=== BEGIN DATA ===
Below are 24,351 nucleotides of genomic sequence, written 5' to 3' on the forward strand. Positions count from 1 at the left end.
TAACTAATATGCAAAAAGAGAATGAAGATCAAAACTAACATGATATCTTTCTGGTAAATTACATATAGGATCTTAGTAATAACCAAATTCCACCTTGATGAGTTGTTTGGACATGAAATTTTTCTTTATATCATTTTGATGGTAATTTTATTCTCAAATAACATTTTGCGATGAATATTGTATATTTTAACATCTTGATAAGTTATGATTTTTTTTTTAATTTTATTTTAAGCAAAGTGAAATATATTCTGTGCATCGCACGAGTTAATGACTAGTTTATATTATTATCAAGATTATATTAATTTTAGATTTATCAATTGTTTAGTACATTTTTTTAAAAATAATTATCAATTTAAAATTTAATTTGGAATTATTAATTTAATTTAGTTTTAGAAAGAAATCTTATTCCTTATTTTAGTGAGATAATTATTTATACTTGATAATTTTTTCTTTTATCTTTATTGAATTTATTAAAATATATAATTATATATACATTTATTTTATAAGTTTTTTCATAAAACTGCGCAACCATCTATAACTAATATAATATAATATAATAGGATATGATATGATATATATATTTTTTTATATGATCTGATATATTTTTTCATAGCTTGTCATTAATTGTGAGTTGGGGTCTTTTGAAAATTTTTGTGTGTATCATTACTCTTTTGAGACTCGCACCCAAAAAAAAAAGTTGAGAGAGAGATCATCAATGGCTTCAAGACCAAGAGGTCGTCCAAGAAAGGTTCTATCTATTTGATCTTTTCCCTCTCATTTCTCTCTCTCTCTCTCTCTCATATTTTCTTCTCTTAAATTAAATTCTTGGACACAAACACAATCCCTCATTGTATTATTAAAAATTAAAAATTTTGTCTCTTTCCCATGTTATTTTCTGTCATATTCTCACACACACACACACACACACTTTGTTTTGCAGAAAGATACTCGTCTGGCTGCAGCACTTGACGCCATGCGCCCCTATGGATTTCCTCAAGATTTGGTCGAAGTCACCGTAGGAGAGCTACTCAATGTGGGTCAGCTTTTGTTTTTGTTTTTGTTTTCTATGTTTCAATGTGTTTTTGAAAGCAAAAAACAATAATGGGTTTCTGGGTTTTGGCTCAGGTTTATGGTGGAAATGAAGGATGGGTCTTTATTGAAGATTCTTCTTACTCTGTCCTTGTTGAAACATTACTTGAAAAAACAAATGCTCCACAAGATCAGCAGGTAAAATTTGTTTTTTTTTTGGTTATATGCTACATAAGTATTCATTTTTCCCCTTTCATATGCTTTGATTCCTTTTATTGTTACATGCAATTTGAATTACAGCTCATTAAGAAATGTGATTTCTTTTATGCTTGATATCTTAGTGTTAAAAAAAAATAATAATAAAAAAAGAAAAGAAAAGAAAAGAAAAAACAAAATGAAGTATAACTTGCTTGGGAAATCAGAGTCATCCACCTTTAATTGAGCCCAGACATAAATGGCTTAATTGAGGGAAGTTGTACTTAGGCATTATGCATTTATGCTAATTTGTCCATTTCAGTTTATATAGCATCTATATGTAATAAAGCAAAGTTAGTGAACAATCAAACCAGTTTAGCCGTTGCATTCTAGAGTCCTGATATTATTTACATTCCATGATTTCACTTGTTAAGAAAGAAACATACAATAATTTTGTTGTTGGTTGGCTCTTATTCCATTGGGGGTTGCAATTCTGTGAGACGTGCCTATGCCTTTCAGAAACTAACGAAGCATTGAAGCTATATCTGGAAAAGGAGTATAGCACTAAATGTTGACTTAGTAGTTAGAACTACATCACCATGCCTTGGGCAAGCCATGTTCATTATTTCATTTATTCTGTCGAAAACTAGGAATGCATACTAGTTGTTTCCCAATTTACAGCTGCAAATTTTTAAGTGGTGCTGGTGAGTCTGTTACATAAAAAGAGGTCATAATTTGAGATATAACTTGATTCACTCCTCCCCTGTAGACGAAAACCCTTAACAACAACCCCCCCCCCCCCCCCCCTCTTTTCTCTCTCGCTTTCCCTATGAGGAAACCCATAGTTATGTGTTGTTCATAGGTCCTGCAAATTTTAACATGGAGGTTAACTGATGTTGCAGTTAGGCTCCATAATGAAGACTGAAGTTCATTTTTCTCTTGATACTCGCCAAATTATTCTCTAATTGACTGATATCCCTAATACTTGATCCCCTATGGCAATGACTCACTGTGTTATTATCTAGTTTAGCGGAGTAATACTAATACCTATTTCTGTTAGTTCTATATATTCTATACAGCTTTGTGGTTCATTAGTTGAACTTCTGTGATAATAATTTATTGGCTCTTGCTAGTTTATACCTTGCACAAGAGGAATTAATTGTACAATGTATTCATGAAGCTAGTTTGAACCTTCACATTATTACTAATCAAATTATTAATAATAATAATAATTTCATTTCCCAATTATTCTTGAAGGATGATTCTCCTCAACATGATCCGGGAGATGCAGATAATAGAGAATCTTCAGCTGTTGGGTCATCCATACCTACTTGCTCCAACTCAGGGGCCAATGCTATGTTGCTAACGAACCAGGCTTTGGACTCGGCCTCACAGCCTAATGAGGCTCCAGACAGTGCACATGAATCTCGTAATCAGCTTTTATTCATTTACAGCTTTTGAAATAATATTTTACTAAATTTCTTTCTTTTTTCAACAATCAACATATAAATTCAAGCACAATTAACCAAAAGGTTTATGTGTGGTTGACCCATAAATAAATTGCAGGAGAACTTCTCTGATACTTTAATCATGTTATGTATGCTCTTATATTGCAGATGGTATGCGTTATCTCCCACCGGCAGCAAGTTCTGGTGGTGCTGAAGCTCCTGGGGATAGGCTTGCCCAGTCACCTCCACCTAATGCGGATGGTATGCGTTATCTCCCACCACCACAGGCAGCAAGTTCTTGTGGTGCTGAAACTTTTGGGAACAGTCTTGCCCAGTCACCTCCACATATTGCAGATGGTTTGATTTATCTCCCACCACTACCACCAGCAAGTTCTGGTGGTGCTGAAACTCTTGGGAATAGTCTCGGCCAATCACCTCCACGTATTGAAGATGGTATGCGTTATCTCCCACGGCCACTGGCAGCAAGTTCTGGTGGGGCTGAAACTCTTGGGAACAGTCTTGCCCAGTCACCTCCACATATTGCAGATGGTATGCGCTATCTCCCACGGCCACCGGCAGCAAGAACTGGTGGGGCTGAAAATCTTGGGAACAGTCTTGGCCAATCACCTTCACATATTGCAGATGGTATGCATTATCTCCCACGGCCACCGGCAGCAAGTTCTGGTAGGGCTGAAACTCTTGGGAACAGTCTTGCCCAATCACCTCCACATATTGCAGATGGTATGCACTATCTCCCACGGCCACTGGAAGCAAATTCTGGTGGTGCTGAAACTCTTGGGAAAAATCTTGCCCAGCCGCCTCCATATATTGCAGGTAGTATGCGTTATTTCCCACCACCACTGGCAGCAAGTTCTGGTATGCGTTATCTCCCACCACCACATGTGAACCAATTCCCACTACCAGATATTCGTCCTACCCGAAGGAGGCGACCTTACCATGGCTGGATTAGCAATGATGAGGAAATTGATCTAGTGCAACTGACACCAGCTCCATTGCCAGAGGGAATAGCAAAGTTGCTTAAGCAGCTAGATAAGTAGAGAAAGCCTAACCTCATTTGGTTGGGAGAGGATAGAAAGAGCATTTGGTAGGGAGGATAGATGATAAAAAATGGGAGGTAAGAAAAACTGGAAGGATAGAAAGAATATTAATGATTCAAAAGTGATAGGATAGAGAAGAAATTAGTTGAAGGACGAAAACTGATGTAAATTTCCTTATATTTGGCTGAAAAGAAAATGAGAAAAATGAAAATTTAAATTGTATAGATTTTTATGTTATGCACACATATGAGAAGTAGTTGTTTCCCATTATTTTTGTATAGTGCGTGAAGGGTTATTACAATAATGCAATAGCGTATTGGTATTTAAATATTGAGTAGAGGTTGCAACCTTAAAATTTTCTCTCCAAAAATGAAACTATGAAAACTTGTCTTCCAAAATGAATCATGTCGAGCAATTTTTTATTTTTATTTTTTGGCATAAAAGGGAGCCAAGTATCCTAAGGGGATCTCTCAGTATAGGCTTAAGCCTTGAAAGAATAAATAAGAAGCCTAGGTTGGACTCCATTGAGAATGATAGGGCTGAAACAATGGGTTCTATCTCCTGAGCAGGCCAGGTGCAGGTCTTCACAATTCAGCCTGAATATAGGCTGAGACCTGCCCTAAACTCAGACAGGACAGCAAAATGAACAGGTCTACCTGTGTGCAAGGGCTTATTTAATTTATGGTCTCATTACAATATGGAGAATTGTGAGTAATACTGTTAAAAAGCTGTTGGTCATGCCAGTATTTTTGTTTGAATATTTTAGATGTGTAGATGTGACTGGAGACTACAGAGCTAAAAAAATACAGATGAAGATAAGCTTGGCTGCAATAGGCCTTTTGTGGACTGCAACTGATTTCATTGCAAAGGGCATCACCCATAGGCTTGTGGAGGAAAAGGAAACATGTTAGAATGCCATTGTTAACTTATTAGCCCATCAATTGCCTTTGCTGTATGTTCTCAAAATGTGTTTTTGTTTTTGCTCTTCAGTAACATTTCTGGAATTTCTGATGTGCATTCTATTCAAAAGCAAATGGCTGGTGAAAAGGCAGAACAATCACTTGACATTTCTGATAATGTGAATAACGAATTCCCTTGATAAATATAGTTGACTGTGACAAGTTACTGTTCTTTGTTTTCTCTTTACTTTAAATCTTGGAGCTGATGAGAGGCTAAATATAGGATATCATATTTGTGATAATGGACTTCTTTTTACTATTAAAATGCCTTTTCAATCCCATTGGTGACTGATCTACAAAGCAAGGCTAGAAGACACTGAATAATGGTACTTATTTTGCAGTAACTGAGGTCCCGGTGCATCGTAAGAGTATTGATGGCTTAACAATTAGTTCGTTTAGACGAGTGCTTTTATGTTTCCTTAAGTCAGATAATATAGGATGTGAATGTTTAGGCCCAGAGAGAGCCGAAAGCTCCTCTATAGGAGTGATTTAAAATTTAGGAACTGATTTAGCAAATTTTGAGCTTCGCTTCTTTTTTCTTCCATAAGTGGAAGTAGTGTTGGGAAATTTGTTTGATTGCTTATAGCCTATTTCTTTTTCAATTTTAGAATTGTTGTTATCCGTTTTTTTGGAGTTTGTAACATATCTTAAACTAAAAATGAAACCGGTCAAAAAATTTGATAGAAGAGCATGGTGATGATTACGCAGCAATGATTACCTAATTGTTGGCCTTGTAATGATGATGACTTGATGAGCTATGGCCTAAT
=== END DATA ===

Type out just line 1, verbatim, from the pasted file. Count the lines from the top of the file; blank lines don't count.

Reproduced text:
Below are 24,351 nucleotides of genomic sequence, written 5' to 3' on the forward strand. Positions count from 1 at the left end.